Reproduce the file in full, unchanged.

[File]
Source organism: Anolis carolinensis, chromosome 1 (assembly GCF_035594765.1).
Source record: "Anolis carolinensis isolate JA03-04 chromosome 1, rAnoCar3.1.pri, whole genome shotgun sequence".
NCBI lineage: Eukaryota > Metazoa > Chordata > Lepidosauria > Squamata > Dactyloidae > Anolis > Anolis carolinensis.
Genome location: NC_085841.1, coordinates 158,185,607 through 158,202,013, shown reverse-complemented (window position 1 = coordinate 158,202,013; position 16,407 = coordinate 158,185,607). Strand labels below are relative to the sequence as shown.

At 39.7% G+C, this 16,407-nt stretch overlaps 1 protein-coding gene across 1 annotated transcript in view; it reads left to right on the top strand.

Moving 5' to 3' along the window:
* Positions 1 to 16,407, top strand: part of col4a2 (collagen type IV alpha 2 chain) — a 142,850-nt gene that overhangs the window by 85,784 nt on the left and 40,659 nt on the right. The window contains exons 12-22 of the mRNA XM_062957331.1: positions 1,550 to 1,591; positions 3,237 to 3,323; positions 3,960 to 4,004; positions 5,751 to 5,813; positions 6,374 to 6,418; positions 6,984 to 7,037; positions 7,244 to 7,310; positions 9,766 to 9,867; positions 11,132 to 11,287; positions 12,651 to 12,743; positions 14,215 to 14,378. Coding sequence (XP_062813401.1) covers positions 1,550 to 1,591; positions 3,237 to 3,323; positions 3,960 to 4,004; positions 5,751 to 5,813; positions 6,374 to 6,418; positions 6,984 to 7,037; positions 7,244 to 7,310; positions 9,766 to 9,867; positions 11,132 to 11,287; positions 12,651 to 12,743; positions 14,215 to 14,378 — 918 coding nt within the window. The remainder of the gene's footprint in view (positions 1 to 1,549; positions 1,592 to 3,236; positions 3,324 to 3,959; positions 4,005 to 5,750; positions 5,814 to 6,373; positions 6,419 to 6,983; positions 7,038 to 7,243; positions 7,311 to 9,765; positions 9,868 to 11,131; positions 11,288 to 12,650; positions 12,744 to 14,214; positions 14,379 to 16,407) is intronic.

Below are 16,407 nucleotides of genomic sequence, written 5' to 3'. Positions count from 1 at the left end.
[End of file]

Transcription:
Source organism: Anolis carolinensis, chromosome 1 (assembly GCF_035594765.1).
Source record: "Anolis carolinensis isolate JA03-04 chromosome 1, rAnoCar3.1.pri, whole genome shotgun sequence".
NCBI lineage: Eukaryota > Metazoa > Chordata > Lepidosauria > Squamata > Dactyloidae > Anolis > Anolis carolinensis.
Genome location: NC_085841.1, coordinates 158,185,607 through 158,202,013, shown reverse-complemented (window position 1 = coordinate 158,202,013; position 16,407 = coordinate 158,185,607). Strand labels below are relative to the sequence as shown.

At 39.7% G+C, this 16,407-nt stretch overlaps 1 protein-coding gene across 1 annotated transcript in view; it reads left to right on the top strand.

Moving 5' to 3' along the window:
* Positions 1 to 16,407, top strand: part of col4a2 (collagen type IV alpha 2 chain) — a 142,850-nt gene that overhangs the window by 85,784 nt on the left and 40,659 nt on the right. The window contains exons 12-22 of the mRNA XM_062957331.1: positions 1,550 to 1,591; positions 3,237 to 3,323; positions 3,960 to 4,004; positions 5,751 to 5,813; positions 6,374 to 6,418; positions 6,984 to 7,037; positions 7,244 to 7,310; positions 9,766 to 9,867; positions 11,132 to 11,287; positions 12,651 to 12,743; positions 14,215 to 14,378. Coding sequence (XP_062813401.1) covers positions 1,550 to 1,591; positions 3,237 to 3,323; positions 3,960 to 4,004; positions 5,751 to 5,813; positions 6,374 to 6,418; positions 6,984 to 7,037; positions 7,244 to 7,310; positions 9,766 to 9,867; positions 11,132 to 11,287; positions 12,651 to 12,743; positions 14,215 to 14,378 — 918 coding nt within the window. The remainder of the gene's footprint in view (positions 1 to 1,549; positions 1,592 to 3,236; positions 3,324 to 3,959; positions 4,005 to 5,750; positions 5,814 to 6,373; positions 6,419 to 6,983; positions 7,038 to 7,243; positions 7,311 to 9,765; positions 9,868 to 11,131; positions 11,288 to 12,650; positions 12,744 to 14,214; positions 14,379 to 16,407) is intronic.

Below are 16,407 nucleotides of genomic sequence, written 5' to 3'. Positions count from 1 at the left end.